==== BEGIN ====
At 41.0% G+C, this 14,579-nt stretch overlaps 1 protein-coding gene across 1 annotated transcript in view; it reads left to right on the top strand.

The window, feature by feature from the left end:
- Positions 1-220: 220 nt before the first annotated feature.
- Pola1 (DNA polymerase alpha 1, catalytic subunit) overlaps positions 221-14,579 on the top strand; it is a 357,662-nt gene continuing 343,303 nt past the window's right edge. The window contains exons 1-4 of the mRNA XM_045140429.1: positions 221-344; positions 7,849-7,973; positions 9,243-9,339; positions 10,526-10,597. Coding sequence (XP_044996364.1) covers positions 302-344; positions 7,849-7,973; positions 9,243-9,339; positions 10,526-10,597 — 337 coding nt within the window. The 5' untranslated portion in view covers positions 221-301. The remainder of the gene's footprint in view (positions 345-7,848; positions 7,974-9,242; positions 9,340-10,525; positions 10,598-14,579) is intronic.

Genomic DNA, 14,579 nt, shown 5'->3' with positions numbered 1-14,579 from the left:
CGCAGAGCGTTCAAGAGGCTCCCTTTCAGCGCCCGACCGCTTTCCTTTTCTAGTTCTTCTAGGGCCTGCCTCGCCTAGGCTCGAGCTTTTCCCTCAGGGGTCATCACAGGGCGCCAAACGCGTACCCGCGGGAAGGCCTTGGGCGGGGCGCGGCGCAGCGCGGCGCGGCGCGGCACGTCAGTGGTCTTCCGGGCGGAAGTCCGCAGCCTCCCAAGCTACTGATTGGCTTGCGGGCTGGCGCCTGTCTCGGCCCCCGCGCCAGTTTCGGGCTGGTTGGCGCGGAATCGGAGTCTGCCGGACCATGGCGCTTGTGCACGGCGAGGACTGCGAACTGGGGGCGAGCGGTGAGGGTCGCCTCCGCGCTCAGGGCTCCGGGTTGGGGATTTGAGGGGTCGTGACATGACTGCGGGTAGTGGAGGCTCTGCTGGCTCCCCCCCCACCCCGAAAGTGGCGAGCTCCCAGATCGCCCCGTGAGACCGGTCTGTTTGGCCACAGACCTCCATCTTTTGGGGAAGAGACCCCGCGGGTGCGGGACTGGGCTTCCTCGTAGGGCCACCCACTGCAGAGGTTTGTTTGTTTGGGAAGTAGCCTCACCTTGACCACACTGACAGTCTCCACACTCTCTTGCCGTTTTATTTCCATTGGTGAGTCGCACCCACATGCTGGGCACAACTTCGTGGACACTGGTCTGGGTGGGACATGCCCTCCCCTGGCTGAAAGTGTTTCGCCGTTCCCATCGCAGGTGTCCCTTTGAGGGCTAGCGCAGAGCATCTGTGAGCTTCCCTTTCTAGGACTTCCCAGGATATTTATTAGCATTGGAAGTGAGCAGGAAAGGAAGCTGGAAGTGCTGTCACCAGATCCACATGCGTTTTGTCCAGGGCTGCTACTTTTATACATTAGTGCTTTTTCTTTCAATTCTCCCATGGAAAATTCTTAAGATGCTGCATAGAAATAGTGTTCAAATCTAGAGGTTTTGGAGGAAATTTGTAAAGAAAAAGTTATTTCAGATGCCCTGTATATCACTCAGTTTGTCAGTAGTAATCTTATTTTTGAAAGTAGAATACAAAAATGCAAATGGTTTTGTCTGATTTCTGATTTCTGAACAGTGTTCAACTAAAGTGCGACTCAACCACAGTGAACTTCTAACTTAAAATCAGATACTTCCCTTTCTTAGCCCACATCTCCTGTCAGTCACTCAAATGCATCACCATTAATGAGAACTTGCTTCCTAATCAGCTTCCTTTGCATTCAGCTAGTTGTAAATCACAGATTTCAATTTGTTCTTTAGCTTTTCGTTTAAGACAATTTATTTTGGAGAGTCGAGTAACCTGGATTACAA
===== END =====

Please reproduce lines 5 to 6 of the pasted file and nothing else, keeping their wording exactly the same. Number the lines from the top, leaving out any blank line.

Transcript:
Genomic DNA, 14,579 nt, shown 5'->3' with positions numbered 1-14,579 from the left:
CGCAGAGCGTTCAAGAGGCTCCCTTTCAGCGCCCGACCGCTTTCCTTTTCTAGTTCTTCTAGGGCCTGCCTCGCCTAGGCTCGAGCTTTTCCCTCAGGGGTCATCACAGGGCGCCAAACGCGTACCCGCGGGAAGGCCTTGGGCGGGGCGCGGCGCAGCGCGGCGCGGCGCGGCACGTCAGTGGTCTTCCGGGCGGAAGTCCGCAGCCTCCCAAGCTACTGATTGGCTTGCGGGCTGGCGCCTGTCTCGGCCCCCGCGCCAGTTTCGGGCTGGTTGGCGCGGAATCGGAGTCTGCCGGACCATGGCGCTTGTGCACGGCGAGGACTGCGAACTGGGGGCGAGCGGTGAGGGTCGCCTCCGCGCTCAGGGCTCCGGGTTGGGGATTTGAGGGGTCGTGACATGACTGCGGGTAGTGGAGGCTCTGCTGGCTCCCCCCCCACCCCGAAAGTGGCGAGCTCCCAGATCGCCCCGTGAGACCGGTCTGTTTGGCCACAGACCTCCATCTTTTGGGGAAGAGACCCCGCGGGTGCGGGACTGGGCTTCCTCGTAGGGCCACCCACTGCAGAGGTTTGTTTGTTTGGGAAGTAGCCTCACCTTGACCACACTGACAGTCTCCACACTCTCTTGCCGTTTTATTTCCATTGGTGAGTCGCACCCACATGCTGGGCACAACTTCGTGGACACTGGTCTGGGTGGGACATGCCCTCCCCTGGCTGAAAGTGTTTCGCCGTTCCCATCGCAGGTGTCCCTTTGAGGGCTAGCGCAGAGCATCTGTGAGCTTCCCTTTCTAGGACTTCCCAGGATATTTATTAGCATTGGAAGTGAGCAGGAAAGGAAGCTGGAAGTGCTGTCACCAGATCCACATGCGTTTTGTCCAGGGCTGCTACTTTTATACATTAGTGCTTTTTCTTTCAATTCTCCCATGGAAAATTCTTAAGATGCTGCATAGAAATAGTGTTCAAATCTAGAGGTTTTGGAGGAAATTTGTAAAGAAAAAGTTATTTCAGATGCCCTGTATATCACTCAGTTTGTCAGTAGTAATCTTATTTTTGAAAGTAGAATACAAAAATGCAAATGGTTTTGTCTGATTTCTGATTTCTGAACAGTGTTCAACTAAAGTGCGACTCAACCACAGTGAACTTCTAACTTAAAATCAGATACTTCCCTTTCTTAGCCCACATCTCCTGTCAGTCACTCAAATGCATCACCATTAATGAGAACTTGCTTCCTAATCAGCTTCCTTTGCATTCAGCTAGTTGTAAATCACAGATTTCAATTTGTTCTTTAGCTTTTCGTTTAAGACAATTTATTTTGGAGAGTCGAGTAACCTGGATTACAA